Newspaper review: RHI, Trump in Portrush and Mrs St Patrick
The Renewable Heat Incentive scheme makes its return to the front pages on Friday, joined by another source of controversy - President Donald Trump.
Mr Trump plans to visit Portrush in 2019, according to the Belfast Telegraph.
No, the president hasn't bought a caravan in the seaside resort.
Instead the DUP's Ian Paisley says Mr Trump plans to take up his invitation to attend the Open golf tournament at Royal Portrush.
At a traditional St Patrick's Day event in Washington DC on Thursday, the president described Royal Portrush as "a great, great course".
The paper says that Mr Trump could also travel down the County Antrim coast to Carrickfergus to visit the Andrew Jackson Cottage.
The News Letter says one farmer has been paid almost £660,000 in less than four years under the scheme.
Paul Hobson, a Dungannon poultry farmer who supplies Moy Park, has 13 wood pellet heating systems at his facility.
When all costs are factored in, the paper says that Mr Hobson has made £80,000 in profit from using the boilers.
He says the improved conditions in his sheds have seen "quite an upturn in the return from my chickens" and his site and been audited by Ofgem and given a clean bill of health.
The Irish News says that £27m has already been paid out to 400 companies and organisations, with chicken and turkey farmers prominent on the list.
Michael Petticrew, director of Ballyclare-based lorry dealer Dennison Commercials which received £343,734 in subsidy payments, tells the paper that getting involved in the scheme was "not without risk".
"We now have 11 boilers and instead of burning tens of thousands of litres of oil from overseas we're burning wood pellets grown here in Northern Ireland," he says.
Another list featured prominently in The Irish News is one detailing St Patrick's Day events in Northern Ireland.
Parades are being held in Belfast, Londonderry, Downpatrick, Armagh and Newry.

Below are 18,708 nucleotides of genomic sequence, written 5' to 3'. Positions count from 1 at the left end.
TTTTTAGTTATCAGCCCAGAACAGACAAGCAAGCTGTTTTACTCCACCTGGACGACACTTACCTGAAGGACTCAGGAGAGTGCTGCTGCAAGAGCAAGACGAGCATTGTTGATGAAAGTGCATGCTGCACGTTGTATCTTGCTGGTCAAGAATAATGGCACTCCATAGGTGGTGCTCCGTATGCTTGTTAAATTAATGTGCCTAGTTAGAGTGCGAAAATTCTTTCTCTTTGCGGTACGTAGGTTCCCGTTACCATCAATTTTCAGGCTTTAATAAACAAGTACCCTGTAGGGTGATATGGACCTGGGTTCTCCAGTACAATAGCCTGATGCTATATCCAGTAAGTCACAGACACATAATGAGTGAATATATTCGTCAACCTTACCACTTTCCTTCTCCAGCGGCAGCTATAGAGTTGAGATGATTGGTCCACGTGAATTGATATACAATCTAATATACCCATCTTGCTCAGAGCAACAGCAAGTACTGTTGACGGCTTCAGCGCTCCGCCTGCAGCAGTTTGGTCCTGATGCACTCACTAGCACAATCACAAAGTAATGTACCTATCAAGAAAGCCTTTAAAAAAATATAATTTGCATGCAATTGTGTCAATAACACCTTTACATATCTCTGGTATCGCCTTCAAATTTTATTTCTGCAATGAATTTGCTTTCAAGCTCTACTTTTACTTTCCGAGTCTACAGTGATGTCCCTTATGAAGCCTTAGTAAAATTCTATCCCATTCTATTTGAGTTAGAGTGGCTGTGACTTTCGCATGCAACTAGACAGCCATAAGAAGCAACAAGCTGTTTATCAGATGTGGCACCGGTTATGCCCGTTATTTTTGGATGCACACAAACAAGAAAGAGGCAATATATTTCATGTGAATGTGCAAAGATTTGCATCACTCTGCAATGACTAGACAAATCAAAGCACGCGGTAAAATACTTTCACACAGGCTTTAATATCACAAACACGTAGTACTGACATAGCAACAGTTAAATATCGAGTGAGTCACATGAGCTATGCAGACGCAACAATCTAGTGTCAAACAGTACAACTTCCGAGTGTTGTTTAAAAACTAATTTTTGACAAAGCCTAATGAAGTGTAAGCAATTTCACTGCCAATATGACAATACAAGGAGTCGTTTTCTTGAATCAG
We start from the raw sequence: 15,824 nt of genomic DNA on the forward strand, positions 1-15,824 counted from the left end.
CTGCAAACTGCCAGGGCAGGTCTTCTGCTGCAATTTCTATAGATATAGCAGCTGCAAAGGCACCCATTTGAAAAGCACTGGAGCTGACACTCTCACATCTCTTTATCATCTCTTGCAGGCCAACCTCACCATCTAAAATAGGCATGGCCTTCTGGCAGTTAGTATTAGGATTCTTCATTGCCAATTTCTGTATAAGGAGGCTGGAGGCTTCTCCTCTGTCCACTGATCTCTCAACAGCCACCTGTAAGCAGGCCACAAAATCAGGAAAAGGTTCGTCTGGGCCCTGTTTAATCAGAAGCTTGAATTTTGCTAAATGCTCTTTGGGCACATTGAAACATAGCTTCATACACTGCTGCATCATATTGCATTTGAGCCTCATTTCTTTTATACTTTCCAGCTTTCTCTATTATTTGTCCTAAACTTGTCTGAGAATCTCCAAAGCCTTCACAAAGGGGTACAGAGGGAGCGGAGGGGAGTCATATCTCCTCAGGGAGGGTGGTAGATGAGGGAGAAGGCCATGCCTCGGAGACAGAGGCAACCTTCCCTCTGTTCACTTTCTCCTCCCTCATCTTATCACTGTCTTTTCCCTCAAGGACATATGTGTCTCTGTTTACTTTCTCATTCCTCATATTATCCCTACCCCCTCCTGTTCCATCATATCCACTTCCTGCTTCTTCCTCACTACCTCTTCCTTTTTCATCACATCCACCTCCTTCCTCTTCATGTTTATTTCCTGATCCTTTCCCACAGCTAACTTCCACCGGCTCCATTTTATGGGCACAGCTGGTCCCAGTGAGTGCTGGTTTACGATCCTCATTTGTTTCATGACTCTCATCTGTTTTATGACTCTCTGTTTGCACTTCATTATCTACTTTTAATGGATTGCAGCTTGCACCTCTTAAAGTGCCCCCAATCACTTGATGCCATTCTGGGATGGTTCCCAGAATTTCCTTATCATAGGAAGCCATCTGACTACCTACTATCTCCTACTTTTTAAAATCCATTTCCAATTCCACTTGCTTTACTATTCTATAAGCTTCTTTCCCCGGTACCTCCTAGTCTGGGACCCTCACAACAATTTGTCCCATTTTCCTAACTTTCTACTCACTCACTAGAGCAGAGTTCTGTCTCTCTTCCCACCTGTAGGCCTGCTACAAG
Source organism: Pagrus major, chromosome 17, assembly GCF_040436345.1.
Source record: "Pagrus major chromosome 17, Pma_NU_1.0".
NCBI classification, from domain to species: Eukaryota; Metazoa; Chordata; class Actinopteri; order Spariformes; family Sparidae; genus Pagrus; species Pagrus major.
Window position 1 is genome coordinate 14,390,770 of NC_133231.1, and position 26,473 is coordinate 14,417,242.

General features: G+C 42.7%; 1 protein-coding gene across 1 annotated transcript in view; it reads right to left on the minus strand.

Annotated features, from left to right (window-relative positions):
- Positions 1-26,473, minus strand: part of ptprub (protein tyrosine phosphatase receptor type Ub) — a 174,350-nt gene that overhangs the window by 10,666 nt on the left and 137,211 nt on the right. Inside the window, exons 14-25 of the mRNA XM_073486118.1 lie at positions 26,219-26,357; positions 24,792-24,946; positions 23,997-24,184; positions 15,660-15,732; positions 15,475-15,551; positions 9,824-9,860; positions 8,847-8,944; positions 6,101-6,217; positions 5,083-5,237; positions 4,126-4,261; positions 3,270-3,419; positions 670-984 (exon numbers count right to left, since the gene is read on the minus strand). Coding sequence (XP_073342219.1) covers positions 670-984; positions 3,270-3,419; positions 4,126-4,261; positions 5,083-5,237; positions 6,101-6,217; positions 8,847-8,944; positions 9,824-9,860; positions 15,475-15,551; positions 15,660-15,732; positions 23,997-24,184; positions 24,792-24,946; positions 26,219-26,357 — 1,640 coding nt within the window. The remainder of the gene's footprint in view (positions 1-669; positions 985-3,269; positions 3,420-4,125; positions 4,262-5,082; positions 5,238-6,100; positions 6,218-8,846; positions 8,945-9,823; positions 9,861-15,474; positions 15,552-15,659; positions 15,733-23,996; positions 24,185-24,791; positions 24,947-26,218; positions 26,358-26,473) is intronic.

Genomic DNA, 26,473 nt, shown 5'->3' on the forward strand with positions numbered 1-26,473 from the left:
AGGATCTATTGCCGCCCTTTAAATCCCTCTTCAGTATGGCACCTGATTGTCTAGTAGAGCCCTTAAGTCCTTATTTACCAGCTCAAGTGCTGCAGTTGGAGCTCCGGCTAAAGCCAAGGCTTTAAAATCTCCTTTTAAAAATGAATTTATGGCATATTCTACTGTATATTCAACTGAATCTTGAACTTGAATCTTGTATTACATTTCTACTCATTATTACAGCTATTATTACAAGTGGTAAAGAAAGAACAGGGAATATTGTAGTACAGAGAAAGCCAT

The Belfast Telegraph says the world is going green as landmarks across the globe are transformed for St Patrick's Day. It also talks to ex-pats living in London, Australia and South Africa about how they celebrate the day.
The paper also says pupils from Methody and Belfast Inst will not be staging their traditional processions from their school gates to the Kingspan stadium for the Schools' Cup rugby final.
The Telegraph's Jim McDowell says the "colourful pupil parades" have been banished to history "on the advice of the police, Ulster rugby's overlords and with the spectre of the Parades Commission hanging over them".
Meanwhile, Ulster Unionist councillor Jim Rodgers says a delivery company's offer to pay for a "hangover cure" for customers on Saturday "trivialises" binge drinking.
The company is to give £13 credit to customers who have an entertaining story of "mischief and woe".
The papers also report on the case of three County Armagh businessmen given suspended sentences for supplying bogus electricity-saving devices described as "little more than pieces of plastic".
The News Letter quotes Richard Knipe of Trading Standards, who says: "The laws of physics would have to be rewritten for these devices to have worked in the manner claimed by the defendants."
Mrs St Patrick
In a final twist on St Patrick's Day, the Irish News features a call from a University College Cork academic for the festivities to be extended into 18 March, a day to celebrate the saint's "long-forgotten" wife Sheelah.
The paper says folklorist Shane Lehane came across "Mrs St Patrick" while scouring Irish newspapers from before the Great Famine.
Further evidence was found in old texts which showed that Ireland's national day of celebrations spilled over into a second day.
Plans may already be afoot in Belfast Holyland area...